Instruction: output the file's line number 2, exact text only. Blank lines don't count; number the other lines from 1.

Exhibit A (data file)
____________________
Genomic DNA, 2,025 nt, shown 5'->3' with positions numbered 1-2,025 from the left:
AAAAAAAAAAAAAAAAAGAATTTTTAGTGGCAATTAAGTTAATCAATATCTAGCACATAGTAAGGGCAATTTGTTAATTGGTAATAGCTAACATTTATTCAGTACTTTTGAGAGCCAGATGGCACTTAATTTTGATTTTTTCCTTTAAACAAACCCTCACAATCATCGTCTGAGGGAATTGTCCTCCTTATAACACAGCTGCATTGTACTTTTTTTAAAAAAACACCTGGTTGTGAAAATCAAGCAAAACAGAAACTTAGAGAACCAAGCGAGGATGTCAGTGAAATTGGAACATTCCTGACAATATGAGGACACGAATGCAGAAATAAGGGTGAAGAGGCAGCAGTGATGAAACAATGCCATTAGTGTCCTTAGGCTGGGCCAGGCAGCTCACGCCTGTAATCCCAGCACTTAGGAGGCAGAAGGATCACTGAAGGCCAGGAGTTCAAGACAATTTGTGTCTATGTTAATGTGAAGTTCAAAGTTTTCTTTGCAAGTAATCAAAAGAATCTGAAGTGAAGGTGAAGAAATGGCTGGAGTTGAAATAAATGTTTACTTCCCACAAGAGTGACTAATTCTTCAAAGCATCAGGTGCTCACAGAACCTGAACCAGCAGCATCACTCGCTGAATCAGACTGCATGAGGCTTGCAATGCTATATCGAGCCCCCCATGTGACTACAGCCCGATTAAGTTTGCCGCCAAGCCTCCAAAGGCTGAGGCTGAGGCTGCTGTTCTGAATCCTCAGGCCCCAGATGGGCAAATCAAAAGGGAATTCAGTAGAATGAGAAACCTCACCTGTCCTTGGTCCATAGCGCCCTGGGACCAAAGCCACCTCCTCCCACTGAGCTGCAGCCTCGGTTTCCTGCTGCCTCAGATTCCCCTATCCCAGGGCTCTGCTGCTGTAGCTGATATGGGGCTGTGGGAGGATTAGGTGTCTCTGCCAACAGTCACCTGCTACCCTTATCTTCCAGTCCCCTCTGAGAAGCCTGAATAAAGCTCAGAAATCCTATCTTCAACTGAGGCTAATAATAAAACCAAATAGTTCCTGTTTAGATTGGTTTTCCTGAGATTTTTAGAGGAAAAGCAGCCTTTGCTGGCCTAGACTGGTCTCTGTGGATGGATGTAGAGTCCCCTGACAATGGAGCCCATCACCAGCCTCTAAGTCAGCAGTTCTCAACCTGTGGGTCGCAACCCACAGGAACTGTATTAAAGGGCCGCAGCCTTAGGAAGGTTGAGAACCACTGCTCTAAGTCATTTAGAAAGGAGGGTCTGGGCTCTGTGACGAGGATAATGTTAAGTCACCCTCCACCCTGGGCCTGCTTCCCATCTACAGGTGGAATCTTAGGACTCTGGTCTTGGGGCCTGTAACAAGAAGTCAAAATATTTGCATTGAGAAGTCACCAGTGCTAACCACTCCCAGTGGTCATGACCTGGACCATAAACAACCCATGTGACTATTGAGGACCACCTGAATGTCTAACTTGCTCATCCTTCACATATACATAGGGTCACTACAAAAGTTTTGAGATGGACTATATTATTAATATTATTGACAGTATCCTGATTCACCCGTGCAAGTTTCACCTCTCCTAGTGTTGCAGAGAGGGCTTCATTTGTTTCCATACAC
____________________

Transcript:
AAAAAAAAAAAAAAAAAGAATTTTTAGTGGCAATTAAGTTAATCAATATCTAGCACATAGTAAGGGCAATTTGTTAATTGGTAATAGCTAACATTTATTCAGTACTTTTGAGAGCCAGATGGCACTTAATTTTGATTTTTTCCTTTAAACAAACCCTCACAATCATCGTCTGAGGGAATTGTCCTCCTTATAACACAGCTGCATTGTACTTTTTTTAAAAAAACACCTGGTTGTGAAAATCAAGCAAAACAGAAACTTAGAGAACCAAGCGAGGATGTCAGTGAAATTGGAACATTCCTGACAATATGAGGACACGAATGCAGAAATAAGGGTGAAGAGGCAGCAGTGATGAAACAATGCCATTAGTGTCCTTAGGCTGGGCCAGGCAGCTCACGCCTGTAATCCCAGCACTTAGGAGGCAGAAGGATCACTGAAGGCCAGGAGTTCAAGACAATTTGTGTCTATGTTAATGTGAAGTTCAAAGTTTTCTTTGCAAGTAATCAAAAGAATCTGAAGTGAAGGTGAAGAAATGGCTGGAGTTGAAATAAATGTTTACTTCCCACAAGAGTGACTAATTCTTCAAAGCATCAGGTGCTCACAGAACCTGAACCAGCAGCATCACTCGCTGAATCAGACTGCATGAGGCTTGCAATGCTATATCGAGCCCCCCATGTGACTACAGCCCGATTAAGTTTGCCGCCAAGCCTCCAAAGGCTGAGGCTGAGGCTGCTGTTCTGAATCCTCAGGCCCCAGATGGGCAAATCAAAAGGGAATTCAGTAGAATGAGAAACCTCACCTGTCCTTGGTCCATAGCGCCCTGGGACCAAAGCCACCTCCTCCCACTGAGCTGCAGCCTCGGTTTCCTGCTGCCTCAGATTCCCCTATCCCAGGGCTCTGCTGCTGTAGCTGATATGGGGCTGTGGGAGGATTAGGTGTCTCTGCCAACAGTCACCTGCTACCCTTATCTTCCAGTCCCCTCTGAGAAGCCTGAATAAAGCTCAGAAATCCTATCTTCAACTGAGGCTAATAATAAAACCAAATAGTTCCTGTTTAGATTGGTTTTCCTGAGATTTTTAGAGGAAAAGCAGCCTTTGCTGGCCTAGACTGGTCTCTGTGGATGGATGTAGAGTCCCCTGACAATGGAGCCCATCACCAGCCTCTAAGTCAGCAGTTCTCAACCTGTGGGTCGCAACCCACAGGAACTGTATTAAAGGGCCGCAGCCTTAGGAAGGTTGAGAACCACTGCTCTAAGTCATTTAGAAAGGAGGGTCTGGGCTCTGTGACGAGGATAATGTTAAGTCACCCTCCACCCTGGGCCTGCTTCCCATCTACAGGTGGAATCTTAGGACTCTGGTCTTGGGGCCTGTAACAAGAAGTCAAAATATTTGCATTGAGAAGTCACCAGTGCTAACCACTCCCAGTGGTCATGACCTGGACCATAAACAACCCATGTGACTATTGAGGACCACCTGAATGTCTAACTTGCTCATCCTTCACATATACATAGGGTCACTACAAAAGTTTTGAGATGGACTATATTATTAATATTATTGACAGTATCCTGATTCACCCGTGCAAGTTTCACCTCTCCTAGTGTTGCAGAGAGGGCTTCATTTGTTTCCATACAC